THE WAY IT WAS--WHEN IT WAS BETTER.
I don't believe in coincidences. Very early on a Monday Morning in 2017--I was online, looking for Willie Nelson's song about No Peace Anymore when I noticed a video titled: Miss America, 1959, on the same page.
I was Miss Arkansas 1958—and The Miss America Pageant was also listed as 1958 for that year. So---I assumed this video was about the Pageant for the next year. Somewhat intrigued, since Anita Bryant and I were invited-back to the 1959 Pageant as part of the Pageant's Court of Honor, I decided to watch it.
I clicked on the link and there it was--the final night of the 1958 Miss America Pageant. Suddenly, I found myself back inside Convention Auditorium in Atlantic City, New Jersey. It was 1958 all over again and there I am, on stage, competing in the TOP TEN in the Miss America Pageant. Stunned to see myself, again, after almost sixty years...I watched as I modeled my evening gown, my swimsuit, and, of course, I cried when I performed my talent.
I was so young then--- only nineteen years old---and maybe if I'd had a few more years, a little more experience, BUT---each one of us was young---with not-much experience yet, most importantly, we were all ladies.
We were selected as Beauty Queens to represent our states with class and elegance. We were totally female---nothing false or phony—and nothing about us was distasteful or crude.
Each of us had been chosen to represent our home state in The Miss America Pageant. As young ladies, we were expected to portray the best within us. We displayed our perfect manners and years of proper upbringing; we demonstrated our poise and sincerity and proudly showed-off our ladylike charm.
From childhood, young girls in the fifties were taught to be ladies, regardless of our "station" in life. Whether we dreamed of being Miss America or a school teacher, a secretary, or a mother, life required that we be Ladies-- first. Being a Lady meant white gloves, hats, hose, heels, appropriate attire, and excellent manners for every day and every occasion. It meant knowing the art of conversation, including the proper way to meet people, speak with confidence and--- most importantly--- know when to remain silent.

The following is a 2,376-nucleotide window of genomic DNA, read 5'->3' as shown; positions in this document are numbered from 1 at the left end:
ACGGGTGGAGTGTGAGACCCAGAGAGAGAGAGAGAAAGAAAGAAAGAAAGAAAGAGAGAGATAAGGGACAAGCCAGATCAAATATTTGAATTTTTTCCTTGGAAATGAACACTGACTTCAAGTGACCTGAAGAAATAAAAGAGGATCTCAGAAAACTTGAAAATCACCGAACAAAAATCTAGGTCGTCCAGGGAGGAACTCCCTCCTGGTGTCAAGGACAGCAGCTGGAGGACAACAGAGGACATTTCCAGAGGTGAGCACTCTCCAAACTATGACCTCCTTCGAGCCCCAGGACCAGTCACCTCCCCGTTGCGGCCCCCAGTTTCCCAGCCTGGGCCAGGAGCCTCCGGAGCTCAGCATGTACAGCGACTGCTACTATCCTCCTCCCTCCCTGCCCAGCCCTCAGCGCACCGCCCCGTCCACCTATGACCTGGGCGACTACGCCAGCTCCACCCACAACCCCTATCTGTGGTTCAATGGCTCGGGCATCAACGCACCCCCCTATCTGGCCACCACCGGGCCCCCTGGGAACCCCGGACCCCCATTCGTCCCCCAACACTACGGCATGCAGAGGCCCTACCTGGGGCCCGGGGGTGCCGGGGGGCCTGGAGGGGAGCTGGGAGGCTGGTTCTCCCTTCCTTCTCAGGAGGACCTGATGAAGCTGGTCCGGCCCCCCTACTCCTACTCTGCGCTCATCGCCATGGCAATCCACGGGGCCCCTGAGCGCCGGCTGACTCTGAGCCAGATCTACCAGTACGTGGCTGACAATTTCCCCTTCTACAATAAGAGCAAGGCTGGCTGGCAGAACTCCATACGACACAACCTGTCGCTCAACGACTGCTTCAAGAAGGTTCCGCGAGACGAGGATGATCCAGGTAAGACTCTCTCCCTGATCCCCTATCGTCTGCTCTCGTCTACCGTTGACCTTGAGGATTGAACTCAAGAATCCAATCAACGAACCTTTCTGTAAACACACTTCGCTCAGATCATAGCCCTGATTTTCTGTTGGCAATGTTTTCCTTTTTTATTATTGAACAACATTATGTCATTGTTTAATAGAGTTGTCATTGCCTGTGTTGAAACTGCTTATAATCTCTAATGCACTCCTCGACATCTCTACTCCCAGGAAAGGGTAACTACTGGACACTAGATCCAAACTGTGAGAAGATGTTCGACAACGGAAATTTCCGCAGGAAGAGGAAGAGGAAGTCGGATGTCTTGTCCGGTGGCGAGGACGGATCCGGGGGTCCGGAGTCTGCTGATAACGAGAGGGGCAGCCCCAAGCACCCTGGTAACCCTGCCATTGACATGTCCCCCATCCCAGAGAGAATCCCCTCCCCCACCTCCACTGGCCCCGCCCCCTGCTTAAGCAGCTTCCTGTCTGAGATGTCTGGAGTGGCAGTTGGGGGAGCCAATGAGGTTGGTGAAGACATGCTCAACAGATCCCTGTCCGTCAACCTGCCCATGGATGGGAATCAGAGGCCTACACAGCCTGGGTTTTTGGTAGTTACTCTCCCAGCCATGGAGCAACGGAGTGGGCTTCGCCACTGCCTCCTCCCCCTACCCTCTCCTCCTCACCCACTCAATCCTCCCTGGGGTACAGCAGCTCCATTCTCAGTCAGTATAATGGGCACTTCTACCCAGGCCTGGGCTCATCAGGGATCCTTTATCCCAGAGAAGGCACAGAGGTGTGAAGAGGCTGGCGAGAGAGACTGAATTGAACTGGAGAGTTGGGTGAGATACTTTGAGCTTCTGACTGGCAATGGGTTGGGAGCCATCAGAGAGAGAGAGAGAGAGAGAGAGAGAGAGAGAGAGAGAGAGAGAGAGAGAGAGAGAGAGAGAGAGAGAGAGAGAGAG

After sharing yesterday's piano heartbreak, when I was forced to sell my Steinway Piano, I know I was meant to find today's video. The video is long... it's the final night of the 1958 Miss America Pageant to select Miss America for 1959....but for me....it’s the best gift I've received in years. It's like being chosen to re-live the most magical day of my life! I'm forever thankful for this priceless surprise.
The video shows the pageant's top ten finalists modeling evening gowns, swimsuits, and performing our talents. Then the judges choose the top five, and, at last, the winner.
No, I didn't make the top five, I wasn't chosen Miss America, 1959, but...singing before thousands in Atlantic City's Convention Auditorium...and singing to millions at home, watching TV....was-indeed- my crowning moment.
Most importantly, my Father was in the audience and....all those years later, he spoke of that moment as the highlight of his life. To him, I would always be Miss America.
When you finish this post you can return to my home page, go to the top of the page, click "MORE" then find "TOP TEN VIDEO", and watch me and nine other girls compete--again--AS THE TOP TEN FINALISTS FOR MISS AMERICA 1959.
PS...Years after the pageants ended, I enjoyed the friendship of Bernie Wayne, a songwriter/producer and composer of music. I had the opportunity to work with Bernie at several Miss Arkansas Pageants...and sing many of his original songs.
Regardless of his successes, Bernie was still best-know in entertainment circles, on Broadway, and around the world for two memorable songs: BLUE VELVET and Miss America's Theme Song....THERE SHE IS.
I particularly like the part of the Miss America song that says "With so many beauties she took the town by storm, with her All American Face and Form and....there she is----walking on air, she is----fairest of the fair, she is....Miss America."
I was fortunate to grow up in an America that awarded people for reaching far-beyond themselves to be the best they could be. In those days, a "commitment to excellence" was more than just words.
Having lived during a time when life was simple but disciplined; when all of us followed life's basic rules; when we all respected our heritage and traditions and honored God as our creator--- I agree it was the greatest of times and truly---The Greatest Generation.
ANOTHER PS- Bernie's lyrics never describe the "Queen of Femininity" as being crude, rude, obnoxious, ugly-talking or ugly-acting.
In those days, there was no mention of community bathrooms, or cosmetic alterations, nor was there even a hint that a contestant might be a cross-dresser or a transsexual.